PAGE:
News / Africa

Ghana Supreme Court Considers Election Challenge

Ghanaian newly elected President John Dramani Mahama gives a speech as he attends a victory rally to thank the supporters of NDC in Accra December 10, 2012.
Ghanaian newly elected President John Dramani Mahama gives a speech as he attends a victory rally to thank the supporters of NDC in Accra December 10, 2012.
Joana Mantey
Ghana’s Supreme Court is asking for final written arguments by the end of July in an opposition case challenging the 2012 election of President John Mahama.  The court will rule in August on the petition to overturn the election in what is considered one of Africa’s most stable democracies.

Just weeks after the December 7 election of John Mahama, the opposition New Patriotic Party (NPP) went to the Supreme Court complaining of election irregularities.

Mahama won in the first round with 50.7 percent of the vote in an election certified as free and fair by the election commission and the international community.

But the NPP alleges fraud based on data from polling stations, including over voting and voting by people not registered by the new biometric finger printing system.

Ghana opposition leader Nana Akufo-Addo speaks during meeting in Accra to contest presidential election results December 11, 2012Ghana opposition leader Nana Akufo-Addo speaks during meeting in Accra to contest presidential election results December 11, 2012
x
Ghana opposition leader Nana Akufo-Addo speaks during meeting in Accra to contest presidential election results December 11, 2012
Ghana opposition leader Nana Akufo-Addo speaks during meeting in Accra to contest presidential election results December 11, 2012
Those leading the petition are presidential candidate, Nana Addo Dankwa Akufo Addo, his running mate, Mahamudu Bawumia, and the national chairman of the party, Jake Obetsebi Lamptey.  The respondents are President John Mahama, Ghana’s Electoral Commission and the governing National Democratic Congress.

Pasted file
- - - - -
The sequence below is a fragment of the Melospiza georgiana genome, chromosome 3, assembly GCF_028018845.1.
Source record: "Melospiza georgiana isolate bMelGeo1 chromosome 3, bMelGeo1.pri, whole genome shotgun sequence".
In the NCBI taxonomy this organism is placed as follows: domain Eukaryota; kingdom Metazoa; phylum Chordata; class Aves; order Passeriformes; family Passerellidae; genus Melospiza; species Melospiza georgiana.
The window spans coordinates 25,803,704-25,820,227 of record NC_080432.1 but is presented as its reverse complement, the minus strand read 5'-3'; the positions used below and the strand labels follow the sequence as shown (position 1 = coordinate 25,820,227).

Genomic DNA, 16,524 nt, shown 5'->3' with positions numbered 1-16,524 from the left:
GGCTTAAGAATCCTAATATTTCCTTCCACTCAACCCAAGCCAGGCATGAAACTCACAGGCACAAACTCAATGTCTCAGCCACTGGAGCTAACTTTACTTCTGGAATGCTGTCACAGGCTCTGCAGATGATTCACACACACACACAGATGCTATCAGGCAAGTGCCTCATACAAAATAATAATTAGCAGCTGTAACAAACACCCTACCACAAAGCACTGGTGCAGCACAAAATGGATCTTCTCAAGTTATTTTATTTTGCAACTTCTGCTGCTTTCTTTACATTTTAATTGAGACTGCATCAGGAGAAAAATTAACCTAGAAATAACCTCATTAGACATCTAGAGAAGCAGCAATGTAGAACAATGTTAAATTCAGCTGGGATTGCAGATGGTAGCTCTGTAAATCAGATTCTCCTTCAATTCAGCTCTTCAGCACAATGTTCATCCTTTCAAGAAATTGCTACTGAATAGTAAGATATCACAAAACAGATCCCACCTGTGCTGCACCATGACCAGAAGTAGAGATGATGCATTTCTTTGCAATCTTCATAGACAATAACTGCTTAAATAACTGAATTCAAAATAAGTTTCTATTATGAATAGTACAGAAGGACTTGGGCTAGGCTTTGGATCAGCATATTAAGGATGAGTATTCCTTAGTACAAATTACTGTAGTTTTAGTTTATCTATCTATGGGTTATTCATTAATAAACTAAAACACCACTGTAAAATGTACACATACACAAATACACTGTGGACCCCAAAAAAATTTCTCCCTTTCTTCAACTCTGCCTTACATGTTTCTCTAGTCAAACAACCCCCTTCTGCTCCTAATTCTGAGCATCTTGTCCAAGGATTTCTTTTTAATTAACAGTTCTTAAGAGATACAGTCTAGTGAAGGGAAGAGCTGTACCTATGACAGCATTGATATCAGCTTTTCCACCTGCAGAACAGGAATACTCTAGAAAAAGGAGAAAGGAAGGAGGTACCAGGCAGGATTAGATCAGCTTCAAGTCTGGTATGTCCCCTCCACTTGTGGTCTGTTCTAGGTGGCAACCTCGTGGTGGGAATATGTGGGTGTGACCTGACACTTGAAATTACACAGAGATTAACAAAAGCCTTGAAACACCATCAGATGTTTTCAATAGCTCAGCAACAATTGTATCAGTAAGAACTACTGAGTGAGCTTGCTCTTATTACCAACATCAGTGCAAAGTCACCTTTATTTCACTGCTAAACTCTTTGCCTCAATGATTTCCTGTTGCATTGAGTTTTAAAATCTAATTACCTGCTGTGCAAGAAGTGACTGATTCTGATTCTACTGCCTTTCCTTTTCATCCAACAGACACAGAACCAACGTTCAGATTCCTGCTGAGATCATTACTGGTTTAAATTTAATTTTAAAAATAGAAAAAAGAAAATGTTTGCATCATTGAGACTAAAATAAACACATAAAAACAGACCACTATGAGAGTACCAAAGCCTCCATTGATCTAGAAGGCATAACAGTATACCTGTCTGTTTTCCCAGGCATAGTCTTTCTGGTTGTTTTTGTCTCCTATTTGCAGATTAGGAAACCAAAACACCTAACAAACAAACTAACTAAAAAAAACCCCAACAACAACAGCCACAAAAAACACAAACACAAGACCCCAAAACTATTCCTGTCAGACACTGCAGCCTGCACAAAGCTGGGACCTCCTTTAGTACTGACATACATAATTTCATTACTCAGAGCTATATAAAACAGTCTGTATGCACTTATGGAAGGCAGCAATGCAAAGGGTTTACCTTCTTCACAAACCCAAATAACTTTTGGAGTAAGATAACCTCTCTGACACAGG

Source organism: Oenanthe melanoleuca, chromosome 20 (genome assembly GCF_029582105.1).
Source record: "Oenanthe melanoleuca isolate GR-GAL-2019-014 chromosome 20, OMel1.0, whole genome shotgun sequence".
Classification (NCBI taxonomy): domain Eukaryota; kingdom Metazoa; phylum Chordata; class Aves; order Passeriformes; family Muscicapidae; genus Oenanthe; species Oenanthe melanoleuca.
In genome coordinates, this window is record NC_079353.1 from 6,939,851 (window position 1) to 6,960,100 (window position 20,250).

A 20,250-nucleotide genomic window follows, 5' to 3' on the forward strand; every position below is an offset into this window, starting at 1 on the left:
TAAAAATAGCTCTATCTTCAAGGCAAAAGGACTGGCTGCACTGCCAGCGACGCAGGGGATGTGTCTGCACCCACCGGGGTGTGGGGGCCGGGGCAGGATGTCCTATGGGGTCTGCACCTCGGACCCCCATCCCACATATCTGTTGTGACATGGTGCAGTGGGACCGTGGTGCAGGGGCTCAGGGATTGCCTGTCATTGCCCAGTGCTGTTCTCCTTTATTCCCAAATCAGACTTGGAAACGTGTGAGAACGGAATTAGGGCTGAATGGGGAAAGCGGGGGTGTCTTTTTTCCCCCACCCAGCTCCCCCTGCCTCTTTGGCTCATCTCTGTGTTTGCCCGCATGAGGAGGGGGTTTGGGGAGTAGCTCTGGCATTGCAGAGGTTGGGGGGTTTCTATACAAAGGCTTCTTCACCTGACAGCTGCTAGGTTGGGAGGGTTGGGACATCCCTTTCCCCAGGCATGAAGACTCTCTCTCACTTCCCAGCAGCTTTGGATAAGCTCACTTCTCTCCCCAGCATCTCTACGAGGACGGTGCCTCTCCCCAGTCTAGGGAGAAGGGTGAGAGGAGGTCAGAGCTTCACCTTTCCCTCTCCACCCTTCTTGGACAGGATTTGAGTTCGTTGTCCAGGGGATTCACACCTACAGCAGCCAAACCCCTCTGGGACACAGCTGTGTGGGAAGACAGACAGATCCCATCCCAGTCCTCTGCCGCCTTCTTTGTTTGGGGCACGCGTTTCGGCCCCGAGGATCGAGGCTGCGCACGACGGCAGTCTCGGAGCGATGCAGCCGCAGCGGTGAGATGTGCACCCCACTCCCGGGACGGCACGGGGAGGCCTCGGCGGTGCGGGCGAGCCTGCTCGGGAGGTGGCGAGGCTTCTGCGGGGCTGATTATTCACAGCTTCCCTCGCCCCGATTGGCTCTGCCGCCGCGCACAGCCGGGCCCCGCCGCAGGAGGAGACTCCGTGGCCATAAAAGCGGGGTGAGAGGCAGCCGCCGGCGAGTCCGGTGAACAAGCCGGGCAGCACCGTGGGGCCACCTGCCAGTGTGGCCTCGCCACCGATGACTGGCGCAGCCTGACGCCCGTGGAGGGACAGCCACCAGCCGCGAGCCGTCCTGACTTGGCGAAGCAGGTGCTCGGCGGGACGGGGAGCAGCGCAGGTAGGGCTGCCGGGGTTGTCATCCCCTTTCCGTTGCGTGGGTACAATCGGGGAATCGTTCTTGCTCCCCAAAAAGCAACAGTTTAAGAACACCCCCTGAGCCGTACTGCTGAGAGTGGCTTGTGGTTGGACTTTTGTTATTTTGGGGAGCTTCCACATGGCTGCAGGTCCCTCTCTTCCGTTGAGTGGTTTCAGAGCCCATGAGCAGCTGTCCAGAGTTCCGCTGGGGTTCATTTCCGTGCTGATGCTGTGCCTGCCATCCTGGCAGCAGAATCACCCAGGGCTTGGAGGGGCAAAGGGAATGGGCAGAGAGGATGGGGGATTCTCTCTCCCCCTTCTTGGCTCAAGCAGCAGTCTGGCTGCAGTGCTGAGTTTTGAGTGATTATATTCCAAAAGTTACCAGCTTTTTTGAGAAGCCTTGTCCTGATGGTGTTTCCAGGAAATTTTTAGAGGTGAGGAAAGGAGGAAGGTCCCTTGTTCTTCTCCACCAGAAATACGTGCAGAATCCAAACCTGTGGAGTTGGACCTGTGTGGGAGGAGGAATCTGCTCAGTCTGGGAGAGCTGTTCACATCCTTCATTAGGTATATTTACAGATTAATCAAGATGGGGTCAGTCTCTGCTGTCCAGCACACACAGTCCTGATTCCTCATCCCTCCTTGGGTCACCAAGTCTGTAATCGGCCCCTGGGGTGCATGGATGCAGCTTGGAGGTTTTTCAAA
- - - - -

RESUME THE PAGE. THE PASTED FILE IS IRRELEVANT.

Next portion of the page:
This is the first time the position of president is being challenged in Ghana, and some have questioned if it will undermine the country’s strong democracy.  But some political experts said the legal action is actually a good sign of the country’s political maturity.  

“If people do not go to court, they will seek justice their own way and that would not even be justice.  So the court is there for all of us," said Emmanuel Akwettey, executive director of Institute for Democratic Governance. "Nobody went on the streets because they believe that the court is doing the job.  [They are] trained to do it, mandated to do it and empowered to do it.” 

There has been lots of media coverage of this case and speculation if the decision will trigger violence.

Some civil society groups are circulating petitions for the public to commit to non-violence.  Analyst Akwettey, who is also with Ghana’s Civic Forum Initiative, said those petitions will be published to serve as a reminder to Ghanaians of their commitment to peace, and politicians are being reminded to do the same.

“Violence is not an option at all after the verdict.  Do not forget that we have done revolution in this country and we all decided that it must be democracy.  That is the strength of Ghana.  We sometimes get to the brink.  But then we embrace ourselves and move on and say, we are one people,” he said.
 
The Supreme Court’s decision is expected by mid-August.

You May Like

Sunni-Shi’ite Divide Threatens Middle East Stability

Analysts say ancient dispute that traces back to Islamic Revolution is fueling modern day unrest More

Shifting Demographics Lie Beneath Racial Tensions in Ferguson

As Missouri suburb morphed from majority white to majority black, observers say power structure remained static More

Video Artists Shun Russia's Profanity Law

Restriction is toughest since Soviet era, though critics reject move as patronizing and ineffective act of censorship in line with a string of conservative morality laws More

This forum has been closed.
Comments
     
There are no comments in this forum. Be first and add one

Featured Videos

Your JavaScript is turned off or you have an old version of Adobe's Flash Player. Get the latest Flash player.
Native Bees May Help Save Cropsi
X